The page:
Useful lawyers are not just lawyers. That started to be recognised openly decades ago with the expression that lawyers need to be “commercially-minded”. Yet that’s inadequate, it underplays what’s required.

Commerciality is not just about money. In the context of non-litigation intellectual property and entertainment law, the better lawyers know their client’s personality, strengths, weaknesses and work. They engage with the client’s creative process, even shape it in part. They help develop the intellectual property, the asset.

Commercialisation in music and other industries

entertainment law australia

Ray Charles knew the importance of copyright ownership. He appreciated the revenue streams that can be earned from both ownership of his songs and ownership of his studio recordings.

In this Lightbulb law firm blog I’ve written since  2006 about musicmakers and their work:

Thinking commercially for me extends beyond music or the United States. Listed in Commercialisation success stories and guides are Australian commercialisation stories.

Dylan’s creative process

This weekend I heard a repeating pattern, and gained an insight into Bob Dylan’s creative process. In a word, it’s editing.

I listened to Bob Dylan playlists(*) and added 52 of his outtakes and live recordings to my music collection. I added to all of them the “Outtakes & Booklegs” image that accompanies this post. That brings the total number of Dylan pieces in the collection to 250. In his 65 years as a performer that may be roughly half his recorded songbook and a quarter of his written songs.

The 52 were recorded between 1962 and 1975, one is from 2013. I’m largely unfamiliar with Dylan’s output after the 1976 Desire album, I always feel like I’m just catching up.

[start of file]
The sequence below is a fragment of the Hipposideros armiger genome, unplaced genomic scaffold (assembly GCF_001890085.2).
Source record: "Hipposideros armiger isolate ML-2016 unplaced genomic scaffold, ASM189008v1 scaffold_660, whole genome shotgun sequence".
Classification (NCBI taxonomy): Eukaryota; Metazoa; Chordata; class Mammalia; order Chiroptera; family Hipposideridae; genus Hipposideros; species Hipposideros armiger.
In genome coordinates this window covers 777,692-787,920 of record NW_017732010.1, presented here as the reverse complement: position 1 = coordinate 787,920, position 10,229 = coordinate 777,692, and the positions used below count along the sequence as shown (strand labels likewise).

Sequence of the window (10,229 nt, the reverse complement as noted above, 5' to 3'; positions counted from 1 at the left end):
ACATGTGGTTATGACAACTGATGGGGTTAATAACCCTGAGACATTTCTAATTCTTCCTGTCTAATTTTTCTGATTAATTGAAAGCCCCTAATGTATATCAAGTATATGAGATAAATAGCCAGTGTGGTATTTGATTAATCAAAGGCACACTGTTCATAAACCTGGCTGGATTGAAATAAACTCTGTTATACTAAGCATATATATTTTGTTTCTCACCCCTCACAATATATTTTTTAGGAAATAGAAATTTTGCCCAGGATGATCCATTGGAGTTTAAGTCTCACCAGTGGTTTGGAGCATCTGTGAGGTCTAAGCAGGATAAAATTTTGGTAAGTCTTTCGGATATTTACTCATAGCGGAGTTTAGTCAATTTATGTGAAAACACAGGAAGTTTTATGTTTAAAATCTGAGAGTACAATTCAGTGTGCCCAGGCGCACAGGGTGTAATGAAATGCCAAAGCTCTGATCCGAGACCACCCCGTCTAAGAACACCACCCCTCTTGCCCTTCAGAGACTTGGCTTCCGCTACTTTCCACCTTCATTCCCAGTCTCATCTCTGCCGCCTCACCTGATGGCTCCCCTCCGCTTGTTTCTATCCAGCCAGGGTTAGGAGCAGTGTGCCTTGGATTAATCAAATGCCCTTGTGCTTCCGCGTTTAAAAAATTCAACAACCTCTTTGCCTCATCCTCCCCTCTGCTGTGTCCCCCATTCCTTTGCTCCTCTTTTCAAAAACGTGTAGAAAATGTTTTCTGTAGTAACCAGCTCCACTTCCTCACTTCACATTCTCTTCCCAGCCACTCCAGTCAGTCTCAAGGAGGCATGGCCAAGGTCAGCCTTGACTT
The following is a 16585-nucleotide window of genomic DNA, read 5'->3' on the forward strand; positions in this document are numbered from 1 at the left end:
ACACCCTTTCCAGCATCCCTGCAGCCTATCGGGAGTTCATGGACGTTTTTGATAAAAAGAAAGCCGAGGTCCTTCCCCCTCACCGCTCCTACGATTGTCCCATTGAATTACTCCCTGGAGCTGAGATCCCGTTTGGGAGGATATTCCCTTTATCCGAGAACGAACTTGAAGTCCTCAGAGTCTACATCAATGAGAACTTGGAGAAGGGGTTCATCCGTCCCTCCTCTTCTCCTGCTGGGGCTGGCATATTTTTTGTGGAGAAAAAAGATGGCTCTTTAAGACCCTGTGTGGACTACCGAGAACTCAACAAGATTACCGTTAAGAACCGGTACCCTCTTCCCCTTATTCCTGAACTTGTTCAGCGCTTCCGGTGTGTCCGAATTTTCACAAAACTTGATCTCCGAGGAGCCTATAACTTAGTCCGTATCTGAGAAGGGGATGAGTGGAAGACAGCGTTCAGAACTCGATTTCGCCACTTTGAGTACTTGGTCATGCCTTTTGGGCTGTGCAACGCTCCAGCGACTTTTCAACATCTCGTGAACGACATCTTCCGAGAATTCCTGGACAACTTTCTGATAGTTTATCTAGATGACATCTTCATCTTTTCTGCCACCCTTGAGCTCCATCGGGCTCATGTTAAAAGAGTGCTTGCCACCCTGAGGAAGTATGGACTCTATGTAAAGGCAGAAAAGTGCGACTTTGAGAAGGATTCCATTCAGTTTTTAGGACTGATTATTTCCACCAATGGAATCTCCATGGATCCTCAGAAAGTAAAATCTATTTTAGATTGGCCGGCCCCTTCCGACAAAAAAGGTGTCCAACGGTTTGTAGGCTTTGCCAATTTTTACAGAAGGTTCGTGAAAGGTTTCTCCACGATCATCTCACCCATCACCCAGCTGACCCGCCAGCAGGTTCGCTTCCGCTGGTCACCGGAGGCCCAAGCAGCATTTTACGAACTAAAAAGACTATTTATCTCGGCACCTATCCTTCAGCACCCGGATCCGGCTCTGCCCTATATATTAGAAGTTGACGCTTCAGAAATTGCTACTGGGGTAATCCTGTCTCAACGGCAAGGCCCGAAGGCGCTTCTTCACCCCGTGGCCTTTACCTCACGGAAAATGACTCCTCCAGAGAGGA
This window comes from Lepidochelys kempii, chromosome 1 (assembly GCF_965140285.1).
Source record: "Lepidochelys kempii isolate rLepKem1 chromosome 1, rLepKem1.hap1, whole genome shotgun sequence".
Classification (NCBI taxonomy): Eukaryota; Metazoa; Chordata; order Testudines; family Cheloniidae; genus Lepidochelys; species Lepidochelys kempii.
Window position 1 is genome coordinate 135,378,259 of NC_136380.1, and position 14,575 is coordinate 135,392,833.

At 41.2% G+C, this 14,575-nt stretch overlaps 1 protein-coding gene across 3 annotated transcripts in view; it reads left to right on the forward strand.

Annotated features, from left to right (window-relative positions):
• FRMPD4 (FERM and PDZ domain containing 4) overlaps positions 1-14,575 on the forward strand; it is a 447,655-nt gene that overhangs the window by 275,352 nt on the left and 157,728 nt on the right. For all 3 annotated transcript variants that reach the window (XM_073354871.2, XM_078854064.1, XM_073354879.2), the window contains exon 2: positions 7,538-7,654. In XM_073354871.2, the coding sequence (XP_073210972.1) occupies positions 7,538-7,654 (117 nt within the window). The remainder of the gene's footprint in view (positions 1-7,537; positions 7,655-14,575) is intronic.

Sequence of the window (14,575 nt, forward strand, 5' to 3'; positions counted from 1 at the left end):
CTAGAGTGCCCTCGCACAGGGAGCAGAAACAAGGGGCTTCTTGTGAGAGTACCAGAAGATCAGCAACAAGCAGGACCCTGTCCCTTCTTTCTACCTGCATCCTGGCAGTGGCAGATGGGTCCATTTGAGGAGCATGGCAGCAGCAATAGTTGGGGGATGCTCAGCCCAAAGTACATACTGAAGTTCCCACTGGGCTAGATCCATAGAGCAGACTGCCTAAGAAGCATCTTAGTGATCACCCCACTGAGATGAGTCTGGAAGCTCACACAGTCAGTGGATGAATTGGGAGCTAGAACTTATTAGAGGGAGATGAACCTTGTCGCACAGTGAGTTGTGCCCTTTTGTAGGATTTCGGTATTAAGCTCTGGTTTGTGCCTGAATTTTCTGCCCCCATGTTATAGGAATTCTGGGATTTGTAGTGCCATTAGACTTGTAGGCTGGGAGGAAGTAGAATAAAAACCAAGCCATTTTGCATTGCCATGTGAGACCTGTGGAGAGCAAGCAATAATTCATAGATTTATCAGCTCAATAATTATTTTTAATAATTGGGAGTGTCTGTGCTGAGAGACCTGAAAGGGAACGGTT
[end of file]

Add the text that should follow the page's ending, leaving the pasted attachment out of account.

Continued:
Some years ago when Dylan was asked how he managed to write so many gems early in his career, he responded that he too is unable to explain that well of creativity.

From the 52 I gained an insight into Dylan’s creative process.

With each piece he seems to begin with relatively settled lyrics, maybe too a chordal progression, a melody.

Crafting in the studio

I admit it, I’ve been influenced by Dylan since I was in my mid-teens. Dylan on the left. Me on the right. Photo credit: Adam Szumer.

Turning to recording, with each take and band rehearsal he discovers which words to emphasise. That’s critical for his storytelling purpose. Emphasis strikes a tone, sharpens an edge, and provides perspective and bite.

Early takes of a song are a walk-through. Few lines have a strong emphasis distinguishing them from others. The spotlight is off. In this early stage, he’s a theatre actor in a first rehearsal, just sitting and reading a part as instrumentation adds colour and emotion.

Discovering a tone, it pops with specific words, phrases or whole lines. When stanza after stanza is in sync with the music experimentation, ceramics appear from wet clay. With each studio recorded take, he and the musicians try different approaches. It’s a process unlike the modern jazz musicians of the 50s, who walked into a studio and achieved perfection in a first, second or third take. Dylan brews and crafts. In a word, he edits the elements or lyrics and music.

Famously he regularly changes the musicians he works with in studios. There’s a late 60s or early 70s audio interview with Mike Bloomfield in which he is audibly hurt, unable to explain why Dylan never used him on more recordings, beyond one album in 1965, Highway 61 Revisited. Bloomfield felt cold-shouldered. I’m disappointed too, Bloomfield was brilliant. When the three Jews combined on that album, beauty flowered – Dylan, Bloomfield and Al Cooper.

Hear Bloomfield famously playing lead guitar live with Dylan singing Maggie’s Farm in 1965 at the Newport Jazz Festival.

(*) One of the two YouTube Playlists I drew from is here: Bob Dylan – Bootleg Series.

Noric Dilanchian